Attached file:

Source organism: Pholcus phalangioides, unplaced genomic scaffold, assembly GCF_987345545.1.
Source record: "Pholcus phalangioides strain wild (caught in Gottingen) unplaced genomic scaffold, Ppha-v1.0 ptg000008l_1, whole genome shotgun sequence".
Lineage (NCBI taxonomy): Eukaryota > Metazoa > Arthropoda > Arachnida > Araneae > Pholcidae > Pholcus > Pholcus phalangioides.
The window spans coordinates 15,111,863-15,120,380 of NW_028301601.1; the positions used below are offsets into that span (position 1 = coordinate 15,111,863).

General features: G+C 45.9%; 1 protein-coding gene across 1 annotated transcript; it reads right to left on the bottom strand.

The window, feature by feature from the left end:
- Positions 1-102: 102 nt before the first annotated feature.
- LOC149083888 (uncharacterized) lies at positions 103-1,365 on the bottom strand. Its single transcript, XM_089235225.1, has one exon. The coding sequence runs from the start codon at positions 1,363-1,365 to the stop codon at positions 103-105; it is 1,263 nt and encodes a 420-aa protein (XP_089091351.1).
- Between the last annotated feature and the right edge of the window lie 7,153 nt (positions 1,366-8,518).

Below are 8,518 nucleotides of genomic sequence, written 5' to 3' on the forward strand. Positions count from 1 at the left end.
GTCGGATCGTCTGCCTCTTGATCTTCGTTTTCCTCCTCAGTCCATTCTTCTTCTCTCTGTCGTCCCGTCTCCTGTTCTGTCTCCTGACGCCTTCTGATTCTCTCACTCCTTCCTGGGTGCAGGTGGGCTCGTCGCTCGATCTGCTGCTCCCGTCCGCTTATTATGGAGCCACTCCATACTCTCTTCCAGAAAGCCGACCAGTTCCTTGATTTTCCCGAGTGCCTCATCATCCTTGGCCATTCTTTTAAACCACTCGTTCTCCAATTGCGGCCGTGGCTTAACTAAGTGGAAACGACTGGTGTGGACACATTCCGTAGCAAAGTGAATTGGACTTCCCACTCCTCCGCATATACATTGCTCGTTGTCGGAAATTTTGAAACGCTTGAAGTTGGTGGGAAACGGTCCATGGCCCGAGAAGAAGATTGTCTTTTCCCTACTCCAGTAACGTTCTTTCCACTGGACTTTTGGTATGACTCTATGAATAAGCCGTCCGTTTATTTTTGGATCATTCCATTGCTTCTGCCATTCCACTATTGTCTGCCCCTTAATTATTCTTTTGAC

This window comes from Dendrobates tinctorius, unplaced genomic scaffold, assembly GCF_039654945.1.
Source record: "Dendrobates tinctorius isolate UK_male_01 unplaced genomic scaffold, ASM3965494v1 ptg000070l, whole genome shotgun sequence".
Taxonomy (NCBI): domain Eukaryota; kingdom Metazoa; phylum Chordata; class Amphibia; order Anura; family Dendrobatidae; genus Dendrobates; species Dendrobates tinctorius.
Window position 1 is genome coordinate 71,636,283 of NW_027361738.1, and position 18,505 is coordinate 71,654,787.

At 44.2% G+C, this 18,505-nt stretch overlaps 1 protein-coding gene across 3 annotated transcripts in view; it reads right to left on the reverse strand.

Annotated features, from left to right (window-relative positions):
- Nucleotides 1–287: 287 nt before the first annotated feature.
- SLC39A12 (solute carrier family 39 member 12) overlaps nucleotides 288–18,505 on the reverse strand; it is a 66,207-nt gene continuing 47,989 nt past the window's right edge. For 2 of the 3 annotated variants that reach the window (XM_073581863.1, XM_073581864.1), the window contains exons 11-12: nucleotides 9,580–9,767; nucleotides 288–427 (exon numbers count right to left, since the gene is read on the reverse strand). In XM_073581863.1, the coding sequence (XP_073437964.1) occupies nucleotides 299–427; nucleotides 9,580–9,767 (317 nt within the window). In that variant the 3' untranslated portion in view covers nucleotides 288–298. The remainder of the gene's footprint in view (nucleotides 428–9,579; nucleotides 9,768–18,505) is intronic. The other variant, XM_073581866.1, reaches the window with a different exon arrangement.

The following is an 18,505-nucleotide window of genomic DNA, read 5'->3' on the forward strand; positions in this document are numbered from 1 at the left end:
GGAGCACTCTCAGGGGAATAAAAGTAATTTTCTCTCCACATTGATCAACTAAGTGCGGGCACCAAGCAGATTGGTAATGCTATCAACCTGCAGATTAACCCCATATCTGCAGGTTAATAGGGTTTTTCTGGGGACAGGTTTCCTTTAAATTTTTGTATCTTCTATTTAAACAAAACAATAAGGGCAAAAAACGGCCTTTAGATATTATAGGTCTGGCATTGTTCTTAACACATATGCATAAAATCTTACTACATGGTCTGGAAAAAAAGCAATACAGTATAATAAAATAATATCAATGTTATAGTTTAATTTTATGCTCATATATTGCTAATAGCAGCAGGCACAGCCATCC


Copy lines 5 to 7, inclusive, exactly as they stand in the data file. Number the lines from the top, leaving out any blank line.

General features: G+C 45.9%; 1 protein-coding gene across 1 annotated transcript; it reads right to left on the bottom strand.

The window, feature by feature from the left end:
- Positions 1-102: 102 nt before the first annotated feature.